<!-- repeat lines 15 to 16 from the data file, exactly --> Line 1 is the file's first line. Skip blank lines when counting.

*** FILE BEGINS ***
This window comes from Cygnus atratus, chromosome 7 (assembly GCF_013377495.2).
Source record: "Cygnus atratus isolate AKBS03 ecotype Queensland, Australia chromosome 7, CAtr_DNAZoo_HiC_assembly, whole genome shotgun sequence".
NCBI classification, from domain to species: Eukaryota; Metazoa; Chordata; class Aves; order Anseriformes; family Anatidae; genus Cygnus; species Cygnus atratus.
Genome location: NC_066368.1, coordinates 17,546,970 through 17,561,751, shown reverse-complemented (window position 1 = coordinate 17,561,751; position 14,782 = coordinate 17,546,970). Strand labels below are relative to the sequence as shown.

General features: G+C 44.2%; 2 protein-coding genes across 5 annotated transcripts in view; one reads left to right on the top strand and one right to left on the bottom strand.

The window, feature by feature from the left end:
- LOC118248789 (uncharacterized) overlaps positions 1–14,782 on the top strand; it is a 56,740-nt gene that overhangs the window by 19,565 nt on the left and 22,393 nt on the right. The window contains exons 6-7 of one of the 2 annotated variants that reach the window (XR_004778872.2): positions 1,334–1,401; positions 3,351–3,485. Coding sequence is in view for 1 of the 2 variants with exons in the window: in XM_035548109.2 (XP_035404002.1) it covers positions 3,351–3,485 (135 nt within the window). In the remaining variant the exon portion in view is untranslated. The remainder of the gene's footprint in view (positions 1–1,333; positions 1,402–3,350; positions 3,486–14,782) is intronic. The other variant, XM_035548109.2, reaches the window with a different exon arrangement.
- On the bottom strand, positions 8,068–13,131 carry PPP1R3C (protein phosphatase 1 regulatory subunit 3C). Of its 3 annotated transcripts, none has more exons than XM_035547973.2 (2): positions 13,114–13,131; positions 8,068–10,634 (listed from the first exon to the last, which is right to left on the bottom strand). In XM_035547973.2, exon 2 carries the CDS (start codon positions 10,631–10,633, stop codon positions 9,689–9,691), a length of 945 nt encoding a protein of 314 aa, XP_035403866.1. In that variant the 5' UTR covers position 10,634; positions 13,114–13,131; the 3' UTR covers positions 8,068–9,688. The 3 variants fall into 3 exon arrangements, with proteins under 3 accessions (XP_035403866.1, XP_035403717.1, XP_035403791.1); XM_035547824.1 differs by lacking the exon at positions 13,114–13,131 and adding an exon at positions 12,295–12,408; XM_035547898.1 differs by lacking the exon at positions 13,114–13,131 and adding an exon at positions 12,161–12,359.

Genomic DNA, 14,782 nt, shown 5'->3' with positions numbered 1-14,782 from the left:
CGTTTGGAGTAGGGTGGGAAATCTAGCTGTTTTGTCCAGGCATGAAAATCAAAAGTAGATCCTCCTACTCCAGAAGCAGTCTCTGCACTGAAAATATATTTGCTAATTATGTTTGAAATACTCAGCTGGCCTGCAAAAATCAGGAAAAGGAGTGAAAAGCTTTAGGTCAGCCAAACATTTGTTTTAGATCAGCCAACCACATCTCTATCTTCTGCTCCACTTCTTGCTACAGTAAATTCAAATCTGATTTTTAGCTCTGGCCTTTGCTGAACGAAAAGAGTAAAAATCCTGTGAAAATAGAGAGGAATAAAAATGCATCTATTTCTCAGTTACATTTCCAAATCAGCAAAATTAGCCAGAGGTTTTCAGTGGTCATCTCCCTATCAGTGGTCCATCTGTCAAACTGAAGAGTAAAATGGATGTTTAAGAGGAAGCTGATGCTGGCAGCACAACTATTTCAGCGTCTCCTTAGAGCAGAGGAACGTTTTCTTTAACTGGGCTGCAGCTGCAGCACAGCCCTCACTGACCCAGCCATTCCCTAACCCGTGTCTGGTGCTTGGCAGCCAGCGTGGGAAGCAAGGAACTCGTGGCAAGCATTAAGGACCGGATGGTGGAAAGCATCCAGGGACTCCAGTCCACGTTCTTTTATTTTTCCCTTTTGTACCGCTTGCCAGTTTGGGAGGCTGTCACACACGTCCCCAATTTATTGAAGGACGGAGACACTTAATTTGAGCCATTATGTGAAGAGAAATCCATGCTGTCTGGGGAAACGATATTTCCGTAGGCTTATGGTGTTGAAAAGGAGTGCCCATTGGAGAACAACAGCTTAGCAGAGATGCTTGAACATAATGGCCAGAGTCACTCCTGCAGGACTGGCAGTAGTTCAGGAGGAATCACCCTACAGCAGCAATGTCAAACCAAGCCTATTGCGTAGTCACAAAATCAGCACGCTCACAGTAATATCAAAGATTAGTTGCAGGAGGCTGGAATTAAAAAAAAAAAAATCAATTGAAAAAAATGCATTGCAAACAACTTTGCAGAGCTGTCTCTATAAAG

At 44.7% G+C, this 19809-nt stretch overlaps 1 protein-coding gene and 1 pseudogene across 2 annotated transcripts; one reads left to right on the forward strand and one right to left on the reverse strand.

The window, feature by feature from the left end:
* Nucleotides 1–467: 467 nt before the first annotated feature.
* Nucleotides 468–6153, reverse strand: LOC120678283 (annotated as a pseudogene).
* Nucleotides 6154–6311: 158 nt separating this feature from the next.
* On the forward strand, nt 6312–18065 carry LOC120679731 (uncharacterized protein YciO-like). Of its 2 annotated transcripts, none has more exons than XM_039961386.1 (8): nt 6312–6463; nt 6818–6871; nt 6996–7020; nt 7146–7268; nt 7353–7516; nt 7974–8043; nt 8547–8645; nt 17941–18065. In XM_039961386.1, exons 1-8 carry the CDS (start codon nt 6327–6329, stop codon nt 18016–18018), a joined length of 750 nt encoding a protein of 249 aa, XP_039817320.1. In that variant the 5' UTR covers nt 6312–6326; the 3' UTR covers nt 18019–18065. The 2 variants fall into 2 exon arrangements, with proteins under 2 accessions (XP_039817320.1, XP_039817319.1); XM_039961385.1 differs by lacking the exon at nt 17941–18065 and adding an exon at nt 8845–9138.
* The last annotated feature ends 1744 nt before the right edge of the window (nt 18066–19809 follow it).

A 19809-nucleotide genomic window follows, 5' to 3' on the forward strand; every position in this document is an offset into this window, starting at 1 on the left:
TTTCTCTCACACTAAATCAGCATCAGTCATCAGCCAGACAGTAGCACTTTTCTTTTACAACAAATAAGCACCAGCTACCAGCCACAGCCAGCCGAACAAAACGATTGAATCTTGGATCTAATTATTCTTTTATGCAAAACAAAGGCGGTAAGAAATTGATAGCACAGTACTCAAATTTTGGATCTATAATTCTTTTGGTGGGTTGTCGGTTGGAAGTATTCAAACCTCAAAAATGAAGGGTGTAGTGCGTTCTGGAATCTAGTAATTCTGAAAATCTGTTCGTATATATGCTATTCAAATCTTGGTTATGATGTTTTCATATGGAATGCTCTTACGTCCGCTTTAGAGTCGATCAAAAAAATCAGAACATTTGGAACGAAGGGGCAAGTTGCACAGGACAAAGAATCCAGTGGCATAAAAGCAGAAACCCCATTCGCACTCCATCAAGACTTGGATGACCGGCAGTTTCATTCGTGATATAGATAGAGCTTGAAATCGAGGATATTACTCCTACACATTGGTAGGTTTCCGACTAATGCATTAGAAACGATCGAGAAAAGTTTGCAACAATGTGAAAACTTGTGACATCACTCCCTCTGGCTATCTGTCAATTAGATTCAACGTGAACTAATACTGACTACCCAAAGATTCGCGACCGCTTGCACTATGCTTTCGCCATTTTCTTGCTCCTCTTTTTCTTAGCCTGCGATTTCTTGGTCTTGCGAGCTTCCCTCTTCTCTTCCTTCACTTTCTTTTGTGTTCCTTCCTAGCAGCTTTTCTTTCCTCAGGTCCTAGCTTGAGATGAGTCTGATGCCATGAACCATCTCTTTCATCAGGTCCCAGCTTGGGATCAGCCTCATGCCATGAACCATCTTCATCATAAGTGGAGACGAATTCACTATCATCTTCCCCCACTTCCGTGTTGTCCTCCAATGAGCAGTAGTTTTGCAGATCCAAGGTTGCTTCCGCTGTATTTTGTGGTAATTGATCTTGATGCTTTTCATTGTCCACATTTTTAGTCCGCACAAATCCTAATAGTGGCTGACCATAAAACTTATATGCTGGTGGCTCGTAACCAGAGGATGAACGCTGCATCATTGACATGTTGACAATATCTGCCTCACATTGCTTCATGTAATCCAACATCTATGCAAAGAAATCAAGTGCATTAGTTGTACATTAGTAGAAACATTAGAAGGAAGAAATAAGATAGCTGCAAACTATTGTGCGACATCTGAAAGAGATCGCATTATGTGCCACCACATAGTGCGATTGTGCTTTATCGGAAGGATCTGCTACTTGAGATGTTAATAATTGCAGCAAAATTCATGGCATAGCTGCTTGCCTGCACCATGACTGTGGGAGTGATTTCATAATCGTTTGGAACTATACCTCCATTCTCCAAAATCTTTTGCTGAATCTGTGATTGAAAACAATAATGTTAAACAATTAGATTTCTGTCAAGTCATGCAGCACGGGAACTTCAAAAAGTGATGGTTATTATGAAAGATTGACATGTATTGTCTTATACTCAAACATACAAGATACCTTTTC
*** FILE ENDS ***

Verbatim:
* Nucleotides 6154–6311: 158 nt separating this feature from the next.
* On the forward strand, nt 6312–18065 carry LOC120679731 (uncharacterized protein YciO-like). Of its 2 annotated transcripts, none has more exons than XM_039961386.1 (8): nt 6312–6463; nt 6818–6871; nt 6996–7020; nt 7146–7268; nt 7353–7516; nt 7974–8043; nt 8547–8645; nt 17941–18065. In XM_039961386.1, exons 1-8 carry the CDS (start codon nt 6327–6329, stop codon nt 18016–18018), a joined length of 750 nt encoding a protein of 249 aa, XP_039817320.1. In that variant the 5' UTR covers nt 6312–6326; the 3' UTR covers nt 18019–18065. The 2 variants fall into 2 exon arrangements, with proteins under 2 accessions (XP_039817320.1, XP_039817319.1); XM_039961385.1 differs by lacking the exon at nt 17941–18065 and adding an exon at nt 8845–9138.